One of the problems with these measures is that individuals tend to overestimate the likelihood they will forgive someone. That is, they often predict they would forgive someone in some context& however, when the situation arises, they are less forgiving than anticipated. As Barnes and Brown (2010) showed, this inclination of individuals to overrate the probability they will forgive is especially pronounced in religious people: Religious individuals often value forgiveness& because they like to perceive themselves as individuals who fulfill their values, they inflate their propensity to forgive.
Some individuals, in contexts in which they feel hostile or angry, effortlessly mobilize resources to regulate their behavior. That is, even the subliminal presentation of words like "hostile" evoke this capacity. This capacity ensures that individuals can override their inclination to act aggressively and to forgive the person instead.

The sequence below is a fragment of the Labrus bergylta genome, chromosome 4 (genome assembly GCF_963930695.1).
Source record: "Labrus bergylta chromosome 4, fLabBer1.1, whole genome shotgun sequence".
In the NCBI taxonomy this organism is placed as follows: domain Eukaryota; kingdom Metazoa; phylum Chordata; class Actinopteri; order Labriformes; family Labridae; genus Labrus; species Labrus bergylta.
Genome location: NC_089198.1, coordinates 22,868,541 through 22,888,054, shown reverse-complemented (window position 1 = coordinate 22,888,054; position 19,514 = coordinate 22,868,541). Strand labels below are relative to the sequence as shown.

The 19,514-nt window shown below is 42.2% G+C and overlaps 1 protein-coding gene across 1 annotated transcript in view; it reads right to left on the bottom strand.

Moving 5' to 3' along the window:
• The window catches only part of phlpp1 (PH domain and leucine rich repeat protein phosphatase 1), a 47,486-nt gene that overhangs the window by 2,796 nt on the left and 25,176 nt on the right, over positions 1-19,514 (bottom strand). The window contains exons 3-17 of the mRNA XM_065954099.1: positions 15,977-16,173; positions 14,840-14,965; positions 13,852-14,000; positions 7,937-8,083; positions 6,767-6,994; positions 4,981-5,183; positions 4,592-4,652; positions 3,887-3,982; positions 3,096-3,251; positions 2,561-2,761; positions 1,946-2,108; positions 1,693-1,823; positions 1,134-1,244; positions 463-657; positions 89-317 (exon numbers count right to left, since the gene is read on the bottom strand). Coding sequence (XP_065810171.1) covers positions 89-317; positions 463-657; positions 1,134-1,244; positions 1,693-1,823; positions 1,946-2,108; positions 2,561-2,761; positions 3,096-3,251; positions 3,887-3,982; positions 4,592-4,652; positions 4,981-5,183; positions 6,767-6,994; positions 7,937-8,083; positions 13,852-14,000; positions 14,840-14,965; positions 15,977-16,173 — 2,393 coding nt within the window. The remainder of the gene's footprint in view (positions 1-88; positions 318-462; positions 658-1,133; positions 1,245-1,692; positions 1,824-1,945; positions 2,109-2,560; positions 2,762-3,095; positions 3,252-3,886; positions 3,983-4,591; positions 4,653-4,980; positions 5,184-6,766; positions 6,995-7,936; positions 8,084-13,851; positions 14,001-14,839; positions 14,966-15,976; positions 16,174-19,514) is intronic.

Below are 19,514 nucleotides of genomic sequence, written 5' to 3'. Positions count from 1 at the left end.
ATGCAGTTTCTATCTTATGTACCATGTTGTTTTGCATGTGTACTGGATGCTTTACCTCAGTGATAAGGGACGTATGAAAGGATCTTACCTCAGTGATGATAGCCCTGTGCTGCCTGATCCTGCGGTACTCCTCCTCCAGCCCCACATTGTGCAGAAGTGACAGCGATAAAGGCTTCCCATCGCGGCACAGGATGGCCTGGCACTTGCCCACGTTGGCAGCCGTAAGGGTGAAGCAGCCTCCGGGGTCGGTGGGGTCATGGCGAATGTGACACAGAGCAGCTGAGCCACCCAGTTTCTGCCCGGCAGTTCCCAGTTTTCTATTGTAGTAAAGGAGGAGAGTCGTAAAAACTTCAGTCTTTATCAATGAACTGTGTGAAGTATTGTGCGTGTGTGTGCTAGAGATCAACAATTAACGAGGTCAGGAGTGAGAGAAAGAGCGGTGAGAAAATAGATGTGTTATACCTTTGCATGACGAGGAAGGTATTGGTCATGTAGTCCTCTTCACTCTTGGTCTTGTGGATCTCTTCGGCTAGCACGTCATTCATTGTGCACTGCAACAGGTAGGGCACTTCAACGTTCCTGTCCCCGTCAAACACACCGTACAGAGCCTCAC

Wilkowski, Robinson, and Troop-Gordon (2010) developed a procedure that can assess this inclination to mobilize resources in response to hostile cues. That is, a series of words appeared on a screen, half of which were associated with aggression, such as assault, demean, hurt, and punch. The other words were related to housecleaning. Their task was to decide whether the word was related to aggression or housecleaning. After each word, they completed a flanker task. Specifically, 5 letters appeared, like qqpqq. Participants needed to decide whether the middle letter was a p or q.
If individuals can mobilize effort and inhibit unsuitable behavior, they participants can readily disregard the distracting letters. That is, even if the distracting letters differ from the middle letter, their reaction time is not prolonged appreciably. In some participants, this capacity to disregard the distracters is enhanced after they are exposed to a word that relates to aggression. This pattern indicates that hostility or anger mobilizes the resources to control behavior.
This measure predicted the capacity of individuals to forgive someone else and regulate their aggression (Wilkowski, Robinson, & Troop-Gordon, 2010). That is, the mobilization of resources in response to hostile cues enables individuals to forgive another person.
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Last Update: 7/12/2016